Mthethwa fails to stop Zille's police inquiry
On Monday the Western Cape High Court announced its dismissal of Police Minister Nathi Mthethwa's urgent interdict against the commission set up by Premier Helen Zille last year.
The commission – headed by advocate Vusi Pikoli and retired Constitutional Court Judge Catherine O’Reagan – was tasked with investigating allegations of police inefficiency and the breakdown of the relationship of the police after public lobbying by organisations such as Equal Education, the Social Justice Coalition and the Treatment Action Campaign.
In response to arguments by advocates representing Zille, the Social Justice Coalition and the commission itself last year, Mthethwa's legal team argued Zille's decision to appoint the commission would have an impact on the independence of the South African Police Service.
Advocate Peter Hawthorne, acting for the coalition, on Monday told the court Mthethwa's legal team failed to prove the commission would cause irreparable harm to the SAPS.
The commission was meant to hold public hearings from November 12 to December 14, which was since suspended pending the outcome of Mthethwa's application.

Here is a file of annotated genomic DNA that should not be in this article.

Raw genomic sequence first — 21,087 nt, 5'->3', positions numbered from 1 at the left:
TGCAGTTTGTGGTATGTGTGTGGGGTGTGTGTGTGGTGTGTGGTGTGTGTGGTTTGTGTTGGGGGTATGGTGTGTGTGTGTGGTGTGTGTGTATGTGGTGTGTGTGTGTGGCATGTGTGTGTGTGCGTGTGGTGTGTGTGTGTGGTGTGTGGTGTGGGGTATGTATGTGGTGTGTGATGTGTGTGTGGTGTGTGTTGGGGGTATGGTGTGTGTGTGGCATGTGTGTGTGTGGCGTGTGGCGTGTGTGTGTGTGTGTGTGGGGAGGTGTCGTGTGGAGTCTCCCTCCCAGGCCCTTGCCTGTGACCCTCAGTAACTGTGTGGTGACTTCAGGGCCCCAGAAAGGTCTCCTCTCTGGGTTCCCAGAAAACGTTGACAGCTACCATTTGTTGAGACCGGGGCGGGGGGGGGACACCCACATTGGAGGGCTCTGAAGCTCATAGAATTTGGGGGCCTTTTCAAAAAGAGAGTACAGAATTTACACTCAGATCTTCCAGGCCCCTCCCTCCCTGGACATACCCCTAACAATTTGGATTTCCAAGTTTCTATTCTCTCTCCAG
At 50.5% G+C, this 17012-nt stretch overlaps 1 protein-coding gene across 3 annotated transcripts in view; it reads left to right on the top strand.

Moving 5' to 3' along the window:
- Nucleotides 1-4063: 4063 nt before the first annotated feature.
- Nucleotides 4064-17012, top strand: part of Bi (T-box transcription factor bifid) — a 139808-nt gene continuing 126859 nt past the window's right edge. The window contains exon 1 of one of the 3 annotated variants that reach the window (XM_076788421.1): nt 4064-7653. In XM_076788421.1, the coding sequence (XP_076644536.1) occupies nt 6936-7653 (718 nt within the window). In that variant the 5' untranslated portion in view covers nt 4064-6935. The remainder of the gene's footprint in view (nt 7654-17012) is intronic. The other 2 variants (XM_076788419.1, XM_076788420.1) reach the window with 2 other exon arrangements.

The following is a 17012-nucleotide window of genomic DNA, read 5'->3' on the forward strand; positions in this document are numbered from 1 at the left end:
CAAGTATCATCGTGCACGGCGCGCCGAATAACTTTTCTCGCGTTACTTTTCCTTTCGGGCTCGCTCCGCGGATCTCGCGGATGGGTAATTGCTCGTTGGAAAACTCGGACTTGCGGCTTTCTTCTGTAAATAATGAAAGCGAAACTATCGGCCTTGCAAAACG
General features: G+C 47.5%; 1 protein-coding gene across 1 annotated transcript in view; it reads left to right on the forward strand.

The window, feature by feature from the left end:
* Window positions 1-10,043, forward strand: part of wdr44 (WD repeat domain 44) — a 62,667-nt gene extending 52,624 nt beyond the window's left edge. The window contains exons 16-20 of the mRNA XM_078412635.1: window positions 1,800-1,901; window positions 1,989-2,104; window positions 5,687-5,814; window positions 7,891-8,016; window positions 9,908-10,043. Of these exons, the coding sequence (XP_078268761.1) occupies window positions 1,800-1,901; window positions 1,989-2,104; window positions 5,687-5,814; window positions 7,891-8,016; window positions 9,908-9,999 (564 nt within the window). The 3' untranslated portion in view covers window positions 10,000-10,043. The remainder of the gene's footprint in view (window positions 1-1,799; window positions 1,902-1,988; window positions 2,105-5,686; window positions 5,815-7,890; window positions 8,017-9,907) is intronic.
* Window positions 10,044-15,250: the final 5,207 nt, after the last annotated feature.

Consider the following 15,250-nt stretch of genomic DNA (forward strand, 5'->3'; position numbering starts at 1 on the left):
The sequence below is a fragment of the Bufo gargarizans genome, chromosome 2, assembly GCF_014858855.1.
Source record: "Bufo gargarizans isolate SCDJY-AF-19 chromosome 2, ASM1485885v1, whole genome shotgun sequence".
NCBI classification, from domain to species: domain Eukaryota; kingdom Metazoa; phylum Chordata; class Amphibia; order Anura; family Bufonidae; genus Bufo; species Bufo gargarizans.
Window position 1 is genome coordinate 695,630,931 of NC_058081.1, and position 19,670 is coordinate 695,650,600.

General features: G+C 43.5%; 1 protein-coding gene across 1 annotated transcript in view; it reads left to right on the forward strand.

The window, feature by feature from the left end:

Last year the M&G reported that there had been more than 18 vigilante killings in Khayelitsha in 2012 – which activists related to the community’s lack of trust in the police’s ability to maintain order – as well as a spate of gang violence in the area.
"The rationale behind the setting up of such a commission, which, at a strategic level, only focuses on the South African Police Service and not the Western Cape metro police, is suspicious if not questionable," Mthethwa said in November after the commission was set up.
"Despite the engagements we held with the premier over the past weeks, it is evident that she is determined to continue with the commission by hook or crook, which leaves us with no option but to challenge the matter through the legal framework," said Mthethwa when he challenged the validity of the commission.
Following Mthethwa’s urgent interdict in November, many residents of Khayelitsha and activists – including Social Justice Coalition founder Zackie Achmat and its workers – gathered outside the Western Cape High Court last year to protest against the police minister's attempt to stop the commission of inquiry.
Outside the court on Monday residents took part in the “people’s commission of inquiry into crime in Khayelitsha” where they shared stories about their experiences with the police in the township, and Achmat used a loudspeaker to call witnesses to the "stand". – Additional reporting by Sapa. .